In 2013, the Syrian regime agreed to give up its chemical arsenal under international supervision following a chemical attack that killed hundreds of people in a suburb of Damascus. However, since then, there have been several reports of the persistent use of chemical weapons by the Syrian regime in the ongoing civil war. The use of chemical weapons is a severe violation of international law.
United Nations Security Council Resolution 2118 adopted on 27 September 2013 demands the destruction of Syria's chemical weapons programme, endorsing the decision of the Organisation for the Prohibition of Chemical Weapons (OPCW) to oversee and verify the destruction of such items. It also calls for cooperation from all parties in Syria and threatens further measures under Chapter VII of the UN Charter in case of non-compliance.
The OPCW established a Joint Investigative Mechanism (JIM) within the UN to investigate reports. Such inquiries were positive in attributing chemical attacks to the Syrian regime. In response, the international community also imposed sanctions on public figures and individuals involved in supporting or financing such abuses.
The use of chemical weapons in Syria during the war posed a significant danger to the civil population. Chemical weapons such as sarin, a highly toxic nerve agent, and chlorine gas can cause death and severe injury to those exposed. The employment of these weapons not only violates international law but may lead to long-lasting health and environmental damage.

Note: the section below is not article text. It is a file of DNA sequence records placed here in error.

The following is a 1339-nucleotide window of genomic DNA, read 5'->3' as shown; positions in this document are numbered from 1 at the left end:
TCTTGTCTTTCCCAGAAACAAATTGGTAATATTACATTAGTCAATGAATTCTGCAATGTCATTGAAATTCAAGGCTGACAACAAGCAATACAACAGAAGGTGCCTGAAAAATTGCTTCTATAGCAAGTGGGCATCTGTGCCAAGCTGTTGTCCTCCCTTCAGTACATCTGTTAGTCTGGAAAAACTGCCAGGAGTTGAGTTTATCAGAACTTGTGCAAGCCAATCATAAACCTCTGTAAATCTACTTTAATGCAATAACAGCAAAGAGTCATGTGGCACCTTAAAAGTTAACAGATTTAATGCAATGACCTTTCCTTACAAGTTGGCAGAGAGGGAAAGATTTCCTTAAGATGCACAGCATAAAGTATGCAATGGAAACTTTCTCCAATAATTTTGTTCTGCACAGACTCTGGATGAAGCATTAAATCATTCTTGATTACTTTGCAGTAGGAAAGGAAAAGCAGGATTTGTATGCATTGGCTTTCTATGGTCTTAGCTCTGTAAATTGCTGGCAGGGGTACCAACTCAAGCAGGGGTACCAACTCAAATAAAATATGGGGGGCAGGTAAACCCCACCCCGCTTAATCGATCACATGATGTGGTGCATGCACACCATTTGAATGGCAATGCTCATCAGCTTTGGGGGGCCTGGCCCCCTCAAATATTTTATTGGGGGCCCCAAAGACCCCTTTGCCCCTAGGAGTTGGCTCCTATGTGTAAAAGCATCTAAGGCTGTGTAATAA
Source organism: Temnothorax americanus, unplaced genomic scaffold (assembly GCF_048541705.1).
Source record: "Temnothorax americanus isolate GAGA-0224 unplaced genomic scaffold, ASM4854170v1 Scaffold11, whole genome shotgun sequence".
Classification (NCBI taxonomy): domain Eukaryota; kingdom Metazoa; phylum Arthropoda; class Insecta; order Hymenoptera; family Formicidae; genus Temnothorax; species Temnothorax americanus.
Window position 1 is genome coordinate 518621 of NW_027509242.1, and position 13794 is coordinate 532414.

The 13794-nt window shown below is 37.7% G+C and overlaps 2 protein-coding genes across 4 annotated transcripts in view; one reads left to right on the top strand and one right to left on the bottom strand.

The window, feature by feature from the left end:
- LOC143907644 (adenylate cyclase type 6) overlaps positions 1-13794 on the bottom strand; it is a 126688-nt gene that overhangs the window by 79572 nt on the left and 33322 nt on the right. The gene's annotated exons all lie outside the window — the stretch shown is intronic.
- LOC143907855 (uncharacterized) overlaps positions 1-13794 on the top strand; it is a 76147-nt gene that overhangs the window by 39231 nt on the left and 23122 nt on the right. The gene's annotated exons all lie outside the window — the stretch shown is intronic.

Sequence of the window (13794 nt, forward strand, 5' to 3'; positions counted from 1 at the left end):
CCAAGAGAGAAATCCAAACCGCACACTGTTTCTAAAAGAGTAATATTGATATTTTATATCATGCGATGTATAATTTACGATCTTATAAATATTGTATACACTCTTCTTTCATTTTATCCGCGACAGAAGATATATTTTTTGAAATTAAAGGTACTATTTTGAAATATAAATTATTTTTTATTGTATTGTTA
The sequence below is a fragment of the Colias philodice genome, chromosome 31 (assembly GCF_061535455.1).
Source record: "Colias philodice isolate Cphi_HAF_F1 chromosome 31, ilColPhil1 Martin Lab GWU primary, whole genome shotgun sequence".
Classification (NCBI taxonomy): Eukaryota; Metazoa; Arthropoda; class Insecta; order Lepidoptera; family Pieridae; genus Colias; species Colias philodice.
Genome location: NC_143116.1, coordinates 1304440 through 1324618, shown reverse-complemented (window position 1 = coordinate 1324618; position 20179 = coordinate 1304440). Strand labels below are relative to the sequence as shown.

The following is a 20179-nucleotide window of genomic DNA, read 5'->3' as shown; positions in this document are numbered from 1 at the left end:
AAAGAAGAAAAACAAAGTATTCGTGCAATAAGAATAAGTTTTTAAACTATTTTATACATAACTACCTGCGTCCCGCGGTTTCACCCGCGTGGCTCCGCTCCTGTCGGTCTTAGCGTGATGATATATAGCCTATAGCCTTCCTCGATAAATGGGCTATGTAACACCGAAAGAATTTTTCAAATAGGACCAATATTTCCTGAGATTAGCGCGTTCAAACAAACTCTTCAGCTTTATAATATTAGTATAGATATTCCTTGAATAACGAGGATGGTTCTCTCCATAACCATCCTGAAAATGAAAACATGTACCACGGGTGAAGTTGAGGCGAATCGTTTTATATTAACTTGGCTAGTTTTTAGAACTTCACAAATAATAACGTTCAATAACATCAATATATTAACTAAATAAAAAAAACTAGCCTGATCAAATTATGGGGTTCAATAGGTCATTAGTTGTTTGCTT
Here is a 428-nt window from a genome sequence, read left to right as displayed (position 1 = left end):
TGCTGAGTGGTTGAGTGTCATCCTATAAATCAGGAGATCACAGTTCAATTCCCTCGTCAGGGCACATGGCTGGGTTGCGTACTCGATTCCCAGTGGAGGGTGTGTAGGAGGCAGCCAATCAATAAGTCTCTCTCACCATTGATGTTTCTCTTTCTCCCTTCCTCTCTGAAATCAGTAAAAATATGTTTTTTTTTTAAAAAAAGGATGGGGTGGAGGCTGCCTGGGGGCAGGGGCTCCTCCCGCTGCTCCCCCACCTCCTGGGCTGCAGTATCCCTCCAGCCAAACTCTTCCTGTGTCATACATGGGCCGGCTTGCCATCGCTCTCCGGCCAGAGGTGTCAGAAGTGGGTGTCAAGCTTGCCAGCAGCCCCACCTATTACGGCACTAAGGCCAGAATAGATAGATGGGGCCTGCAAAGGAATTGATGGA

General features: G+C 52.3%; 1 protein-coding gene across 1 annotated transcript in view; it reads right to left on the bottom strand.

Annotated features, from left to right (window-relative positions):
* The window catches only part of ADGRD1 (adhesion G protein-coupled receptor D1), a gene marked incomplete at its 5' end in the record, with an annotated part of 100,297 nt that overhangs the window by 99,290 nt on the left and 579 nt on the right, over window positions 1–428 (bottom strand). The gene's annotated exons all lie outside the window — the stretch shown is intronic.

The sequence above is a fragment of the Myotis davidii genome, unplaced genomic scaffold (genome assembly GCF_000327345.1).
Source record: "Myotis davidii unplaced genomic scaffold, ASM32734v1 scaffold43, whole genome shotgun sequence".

READ: A solution for Syria is complicated and needs serious commitment
The OPCW's latest report, released on 27 January, condemned Damascus' chemical weapons assault on the city of Douma and called on the regime to cooperate with the international community to hand over military personnel who were behind the attack. The unit in charge of the attack was the 25th Division of the Syrian Army, led by General Suhail Al-Hassan, a senior Russian-backed martial figure.
The report also blames the Russian government while assuming Moscow's awareness of the chemical operation against Douma, as the Al-Dameer airfield, from where the helicopters took off, lies under Russian control.
Preventing the use of chemical weapons in the Middle East is a priority for the international community. Such a goal is possible by combining diplomatic and legal actions and enforcing consequences on those who use or proliferate these weapons. For such improvements, it is crucial to apply the Chemical Weapons Convention (CWC), prohibiting the development, production, stockpiling and use of chemical weapons. Over 190 states have signed the CWC, one of the most widely adopted disarmament treaties worldwide.
The OPCW is responsible for applying the CWC, conducting inspections and verification activities, and ensuring international compliance. Furthermore, the OPCW works to strengthen the capacity of states to respond to incidents involving chemical weapons and prevent the re-emergence of such programmes.
The use of chemical weapons remains a concern for the international community and efforts must continue to be taken to hold the Syrian regime accountable and prevent further massacres.
The views expressed in this article belong to the author and do not necessarily reflect the editorial policy of Middle East Monitor.